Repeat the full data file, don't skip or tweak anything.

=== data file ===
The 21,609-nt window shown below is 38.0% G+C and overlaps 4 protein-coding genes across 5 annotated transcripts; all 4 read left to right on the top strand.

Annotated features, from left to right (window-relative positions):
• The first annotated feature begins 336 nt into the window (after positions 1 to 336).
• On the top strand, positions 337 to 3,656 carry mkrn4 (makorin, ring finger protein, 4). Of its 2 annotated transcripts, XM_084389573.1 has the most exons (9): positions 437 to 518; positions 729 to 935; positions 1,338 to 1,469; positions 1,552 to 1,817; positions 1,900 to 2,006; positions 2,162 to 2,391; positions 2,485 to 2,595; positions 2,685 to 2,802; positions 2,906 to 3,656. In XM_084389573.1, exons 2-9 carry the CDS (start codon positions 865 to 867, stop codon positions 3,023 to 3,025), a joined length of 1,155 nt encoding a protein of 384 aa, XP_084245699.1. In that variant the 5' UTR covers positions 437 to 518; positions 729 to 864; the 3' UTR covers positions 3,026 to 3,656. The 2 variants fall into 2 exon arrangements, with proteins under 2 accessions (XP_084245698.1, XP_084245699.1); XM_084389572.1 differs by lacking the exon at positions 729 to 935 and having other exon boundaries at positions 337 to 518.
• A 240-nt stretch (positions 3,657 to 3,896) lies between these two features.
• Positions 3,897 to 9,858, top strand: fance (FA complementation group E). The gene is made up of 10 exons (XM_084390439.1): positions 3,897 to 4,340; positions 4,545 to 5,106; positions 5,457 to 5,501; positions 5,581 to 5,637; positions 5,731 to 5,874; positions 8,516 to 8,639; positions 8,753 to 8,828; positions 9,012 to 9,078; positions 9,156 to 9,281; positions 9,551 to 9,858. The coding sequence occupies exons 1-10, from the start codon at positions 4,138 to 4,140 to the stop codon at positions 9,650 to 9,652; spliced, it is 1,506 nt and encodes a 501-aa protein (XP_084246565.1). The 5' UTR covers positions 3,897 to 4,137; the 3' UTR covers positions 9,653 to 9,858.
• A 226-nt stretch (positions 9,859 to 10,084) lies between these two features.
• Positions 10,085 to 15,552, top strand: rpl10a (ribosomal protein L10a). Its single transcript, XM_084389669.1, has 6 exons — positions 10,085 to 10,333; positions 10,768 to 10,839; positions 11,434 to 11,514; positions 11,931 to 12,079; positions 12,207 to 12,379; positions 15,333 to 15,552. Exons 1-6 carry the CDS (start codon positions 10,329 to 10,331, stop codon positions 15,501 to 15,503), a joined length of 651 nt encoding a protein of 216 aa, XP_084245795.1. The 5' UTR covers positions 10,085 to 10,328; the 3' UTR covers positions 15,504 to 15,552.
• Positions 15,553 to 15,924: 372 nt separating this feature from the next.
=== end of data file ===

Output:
The 21,609-nt window shown below is 38.0% G+C and overlaps 4 protein-coding genes across 5 annotated transcripts; all 4 read left to right on the top strand.

Annotated features, from left to right (window-relative positions):
• The first annotated feature begins 336 nt into the window (after positions 1 to 336).
• On the top strand, positions 337 to 3,656 carry mkrn4 (makorin, ring finger protein, 4). Of its 2 annotated transcripts, XM_084389573.1 has the most exons (9): positions 437 to 518; positions 729 to 935; positions 1,338 to 1,469; positions 1,552 to 1,817; positions 1,900 to 2,006; positions 2,162 to 2,391; positions 2,485 to 2,595; positions 2,685 to 2,802; positions 2,906 to 3,656. In XM_084389573.1, exons 2-9 carry the CDS (start codon positions 865 to 867, stop codon positions 3,023 to 3,025), a joined length of 1,155 nt encoding a protein of 384 aa, XP_084245699.1. In that variant the 5' UTR covers positions 437 to 518; positions 729 to 864; the 3' UTR covers positions 3,026 to 3,656. The 2 variants fall into 2 exon arrangements, with proteins under 2 accessions (XP_084245698.1, XP_084245699.1); XM_084389572.1 differs by lacking the exon at positions 729 to 935 and having other exon boundaries at positions 337 to 518.
• A 240-nt stretch (positions 3,657 to 3,896) lies between these two features.
• Positions 3,897 to 9,858, top strand: fance (FA complementation group E). The gene is made up of 10 exons (XM_084390439.1): positions 3,897 to 4,340; positions 4,545 to 5,106; positions 5,457 to 5,501; positions 5,581 to 5,637; positions 5,731 to 5,874; positions 8,516 to 8,639; positions 8,753 to 8,828; positions 9,012 to 9,078; positions 9,156 to 9,281; positions 9,551 to 9,858. The coding sequence occupies exons 1-10, from the start codon at positions 4,138 to 4,140 to the stop codon at positions 9,650 to 9,652; spliced, it is 1,506 nt and encodes a 501-aa protein (XP_084246565.1). The 5' UTR covers positions 3,897 to 4,137; the 3' UTR covers positions 9,653 to 9,858.
• A 226-nt stretch (positions 9,859 to 10,084) lies between these two features.
• Positions 10,085 to 15,552, top strand: rpl10a (ribosomal protein L10a). Its single transcript, XM_084389669.1, has 6 exons — positions 10,085 to 10,333; positions 10,768 to 10,839; positions 11,434 to 11,514; positions 11,931 to 12,079; positions 12,207 to 12,379; positions 15,333 to 15,552. Exons 1-6 carry the CDS (start codon positions 10,329 to 10,331, stop codon positions 15,501 to 15,503), a joined length of 651 nt encoding a protein of 216 aa, XP_084245795.1. The 5' UTR covers positions 10,085 to 10,328; the 3' UTR covers positions 15,504 to 15,552.
• Positions 15,553 to 15,924: 372 nt separating this feature from the next.